In 2003, award-winning journalist Maria Shriver’s father, Sargent Shriver, was diagnosed with Alzheimer’s disease, a diagnosis that put her on the path toward becoming one of the world’s most recognizable Alzheimer’s advocates. In 2010, she partnered with the Alzheimer’s Association to publish The Shriver Report: A Woman’s Nation Takes on Alzheimer’s, which broke the story that two out of three brains that develop Alzheimer’s belong to women. This groundbreaking report was the catalyst for founding the Women’s Alzheimer’s Movement (WAM) – the world’s first organization devoted exclusively to women and Alzheimer’s disease.

WAM’s innovative work in Alzheimer’s disease prevention complemented research efforts and programming at Cleveland Clinic Lou Ruvo Center for Brain Health in Las Vegas, Nevada. In 2020, the two organizations collaborated to open the world’s first and only Alzheimer’s disease prevention center for women: The Women’s Alzheimer’s Movement Prevention Center at Cleveland Clinic.

This successful collaboration laid the foundation for the two organizations to further build upon our shared mission, and in 2022 we took this partnership further. Today, the Women’s Alzheimer’s Movement at Cleveland Clinic is the preeminent organization for women and Alzheimer’s disease, fighting every day to change the future of women’s brain health through innovative science, education, funding and advocacy.

WAM helped get us to that understanding in part by funding over $4 million in seed grants, which have resulted in over $83 million more being invested in women-based Alzheimer’s research by government agencies, private corporations and foundations, and we’ve inspired countless other institutions to do the same. WAM has been at the forefront of moving the needle on public recognition of Alzheimer’s as a disease that not only affects more women than men, but also affects them differently. That is why in 2020, we opened the world’s first WAM Prevention Center with our partners at the Cleveland Clinic Lou Ruvo Center for Brain Health in Las Vegas, providing women the lifestyle tools they need to minimize their chances of developing the disease. We are proud to have helped lead the charge in recognizing that women’s bodies and brains are unique when it comes to Alzheimer’s.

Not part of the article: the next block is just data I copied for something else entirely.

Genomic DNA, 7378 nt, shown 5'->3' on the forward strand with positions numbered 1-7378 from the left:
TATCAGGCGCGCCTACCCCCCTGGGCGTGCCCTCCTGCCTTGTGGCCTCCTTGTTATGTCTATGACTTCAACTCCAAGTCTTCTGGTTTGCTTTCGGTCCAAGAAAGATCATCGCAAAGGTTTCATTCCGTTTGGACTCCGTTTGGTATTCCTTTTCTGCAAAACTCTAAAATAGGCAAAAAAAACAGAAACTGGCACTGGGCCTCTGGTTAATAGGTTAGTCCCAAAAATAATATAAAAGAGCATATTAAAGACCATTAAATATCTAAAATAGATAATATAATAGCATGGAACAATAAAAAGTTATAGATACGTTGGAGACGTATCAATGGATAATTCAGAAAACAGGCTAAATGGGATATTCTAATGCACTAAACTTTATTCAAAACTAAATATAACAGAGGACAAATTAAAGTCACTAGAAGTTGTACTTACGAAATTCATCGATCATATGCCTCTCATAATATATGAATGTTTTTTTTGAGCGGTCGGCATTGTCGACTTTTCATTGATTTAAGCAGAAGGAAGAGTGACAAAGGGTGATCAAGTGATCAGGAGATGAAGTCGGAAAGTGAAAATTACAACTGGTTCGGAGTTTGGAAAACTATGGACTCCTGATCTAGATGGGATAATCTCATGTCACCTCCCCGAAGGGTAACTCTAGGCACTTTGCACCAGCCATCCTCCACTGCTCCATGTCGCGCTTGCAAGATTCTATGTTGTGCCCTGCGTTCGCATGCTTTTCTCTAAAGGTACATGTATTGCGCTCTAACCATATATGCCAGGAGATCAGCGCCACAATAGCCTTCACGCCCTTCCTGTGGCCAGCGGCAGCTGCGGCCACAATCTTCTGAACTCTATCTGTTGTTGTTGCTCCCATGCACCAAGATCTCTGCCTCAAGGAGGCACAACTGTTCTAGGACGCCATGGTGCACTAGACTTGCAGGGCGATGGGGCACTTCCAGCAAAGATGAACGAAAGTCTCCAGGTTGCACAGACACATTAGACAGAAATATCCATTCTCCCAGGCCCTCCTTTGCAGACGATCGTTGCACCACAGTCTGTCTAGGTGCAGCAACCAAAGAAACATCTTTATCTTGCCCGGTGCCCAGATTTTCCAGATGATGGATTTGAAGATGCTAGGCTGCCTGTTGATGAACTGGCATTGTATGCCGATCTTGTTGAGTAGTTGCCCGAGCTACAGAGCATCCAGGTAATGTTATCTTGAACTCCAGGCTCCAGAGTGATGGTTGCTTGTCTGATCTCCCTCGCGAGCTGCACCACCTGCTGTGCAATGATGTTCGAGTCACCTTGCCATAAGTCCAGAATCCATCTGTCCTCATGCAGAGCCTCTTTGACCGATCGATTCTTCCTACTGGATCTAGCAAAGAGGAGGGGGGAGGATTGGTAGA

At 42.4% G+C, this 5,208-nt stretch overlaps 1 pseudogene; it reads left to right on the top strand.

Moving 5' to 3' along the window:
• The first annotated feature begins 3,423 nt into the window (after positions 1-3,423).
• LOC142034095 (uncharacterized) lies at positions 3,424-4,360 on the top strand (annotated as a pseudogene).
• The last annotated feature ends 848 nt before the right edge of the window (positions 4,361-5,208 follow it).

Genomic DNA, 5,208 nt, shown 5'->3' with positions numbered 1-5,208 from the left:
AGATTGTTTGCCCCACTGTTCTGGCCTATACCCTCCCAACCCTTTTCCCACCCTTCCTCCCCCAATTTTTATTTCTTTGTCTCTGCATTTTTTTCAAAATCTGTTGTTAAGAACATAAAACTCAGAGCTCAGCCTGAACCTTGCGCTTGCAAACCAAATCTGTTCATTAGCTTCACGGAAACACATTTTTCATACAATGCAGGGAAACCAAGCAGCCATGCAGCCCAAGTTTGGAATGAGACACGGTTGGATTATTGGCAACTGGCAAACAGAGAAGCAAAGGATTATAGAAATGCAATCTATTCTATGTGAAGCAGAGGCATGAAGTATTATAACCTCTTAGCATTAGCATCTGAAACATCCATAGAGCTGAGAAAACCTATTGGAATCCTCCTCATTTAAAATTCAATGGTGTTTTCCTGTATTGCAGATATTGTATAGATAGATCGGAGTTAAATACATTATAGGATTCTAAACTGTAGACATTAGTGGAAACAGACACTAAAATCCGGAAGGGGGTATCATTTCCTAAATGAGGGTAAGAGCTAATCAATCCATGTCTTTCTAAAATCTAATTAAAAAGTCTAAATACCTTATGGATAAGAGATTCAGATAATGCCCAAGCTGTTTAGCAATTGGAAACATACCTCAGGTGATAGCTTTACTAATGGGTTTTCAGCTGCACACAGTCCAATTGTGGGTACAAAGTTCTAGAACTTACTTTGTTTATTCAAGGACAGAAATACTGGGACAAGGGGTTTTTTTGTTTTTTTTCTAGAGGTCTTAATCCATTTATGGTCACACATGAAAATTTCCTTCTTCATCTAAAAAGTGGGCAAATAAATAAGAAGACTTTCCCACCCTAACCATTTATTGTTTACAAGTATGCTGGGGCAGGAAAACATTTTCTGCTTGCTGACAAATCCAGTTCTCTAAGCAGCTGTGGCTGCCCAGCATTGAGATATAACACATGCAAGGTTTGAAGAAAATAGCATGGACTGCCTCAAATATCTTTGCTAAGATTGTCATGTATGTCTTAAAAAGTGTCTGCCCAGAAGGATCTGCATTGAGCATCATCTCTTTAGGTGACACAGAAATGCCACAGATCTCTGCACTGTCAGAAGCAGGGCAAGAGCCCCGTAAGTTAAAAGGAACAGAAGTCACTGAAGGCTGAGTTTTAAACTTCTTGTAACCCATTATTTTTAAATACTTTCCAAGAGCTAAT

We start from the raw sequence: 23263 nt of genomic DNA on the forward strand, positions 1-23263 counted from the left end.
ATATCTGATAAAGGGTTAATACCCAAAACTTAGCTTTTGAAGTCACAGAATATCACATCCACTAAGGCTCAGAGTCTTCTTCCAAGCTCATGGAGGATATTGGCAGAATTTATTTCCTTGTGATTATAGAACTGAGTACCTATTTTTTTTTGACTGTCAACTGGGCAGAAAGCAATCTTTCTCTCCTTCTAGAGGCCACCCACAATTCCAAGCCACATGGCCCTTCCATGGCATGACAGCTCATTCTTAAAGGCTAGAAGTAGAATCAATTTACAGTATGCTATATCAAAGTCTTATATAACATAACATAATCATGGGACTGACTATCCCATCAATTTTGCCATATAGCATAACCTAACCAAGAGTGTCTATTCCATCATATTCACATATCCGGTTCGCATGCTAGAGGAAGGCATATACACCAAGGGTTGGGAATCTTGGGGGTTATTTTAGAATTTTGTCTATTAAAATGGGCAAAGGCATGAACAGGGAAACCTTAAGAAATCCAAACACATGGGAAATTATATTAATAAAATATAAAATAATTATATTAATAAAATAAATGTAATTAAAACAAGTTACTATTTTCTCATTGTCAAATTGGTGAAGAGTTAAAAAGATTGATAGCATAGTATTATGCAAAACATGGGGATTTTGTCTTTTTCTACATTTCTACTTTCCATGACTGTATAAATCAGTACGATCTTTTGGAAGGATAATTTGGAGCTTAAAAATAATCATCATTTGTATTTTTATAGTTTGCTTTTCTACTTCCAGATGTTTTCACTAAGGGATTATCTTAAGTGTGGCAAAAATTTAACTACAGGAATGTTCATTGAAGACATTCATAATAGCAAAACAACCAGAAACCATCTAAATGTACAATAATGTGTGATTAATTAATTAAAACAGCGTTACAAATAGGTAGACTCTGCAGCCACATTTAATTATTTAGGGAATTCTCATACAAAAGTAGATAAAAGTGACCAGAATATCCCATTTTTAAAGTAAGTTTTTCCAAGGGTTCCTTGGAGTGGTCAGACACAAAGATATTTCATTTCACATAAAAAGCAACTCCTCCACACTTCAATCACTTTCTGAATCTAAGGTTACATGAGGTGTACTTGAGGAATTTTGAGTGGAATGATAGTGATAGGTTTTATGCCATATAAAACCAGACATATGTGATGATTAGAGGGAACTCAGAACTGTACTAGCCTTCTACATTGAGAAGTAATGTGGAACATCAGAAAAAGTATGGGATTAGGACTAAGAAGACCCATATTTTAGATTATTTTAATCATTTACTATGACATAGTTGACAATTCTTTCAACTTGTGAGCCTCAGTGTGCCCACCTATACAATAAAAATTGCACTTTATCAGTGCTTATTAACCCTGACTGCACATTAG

Having helped define who is impacted by the disease, WAM now turns its attention just as intensively to our understanding of the why.

It’s why in February 2022, we partnered with Cleveland Clinic, one of the world’s leading medical and research instituions, to become WAM at Cleveland Clinic. Our focus now expands to include Alzheimer’s and other neurological diseases that impact women as we continue to educate people about brain health and prevention and raise money for gender-based research.

WAM recognizes that to achieve success in this next battle of uncovering the why, we will need to drill down, think big and fund research into women’s health on a global scale. We believe this is only possible with the creation of a coalition of like-minded organizations committed to challenging ourselves on every scientific, political, social and economic level so we can finally answer the question of why this disease is a leading cause of death in women.

Women are pleading for answers to their many health needs, especially when it comes to Alzheimer’s and other issues that put them at higher risk for developing the disease. WAM is committed to working with partners everywhere to help provide women with the answers they crave. We set out 10 years ago to help change the narrative about Alzheimer’s. We did that. Now let’s change the future of Alzheimer’s itself, one woman at a time.


Our mission is to discover why Alzheimer’s discriminates against women and communities of color and to prepare women and their families for the impact of Alzheimer’s by providing them with information and tools to help prevent the disease.



We envision a future in which we know why Women are at greater risk for Alzheimer’s and we have a cure for the disease.



We work to change the future for women and Alzheimer’s by focusing on the four pillars: research, education, advocacy and clinical care.

  • We fund critical gender based research to advance our knowledge of how Alzheimer’s affects women.
  • We educate the public about Alzheimer’s through summits, national polls, reports and educational guides. 
  • We advocate at all levels of government for policies, increased funding and other social, political and economic changes that will move the needle on Alzheimer’s.
  • We provide on the ground services to give women the medical guidance they need to reduce their risk for developing the disease.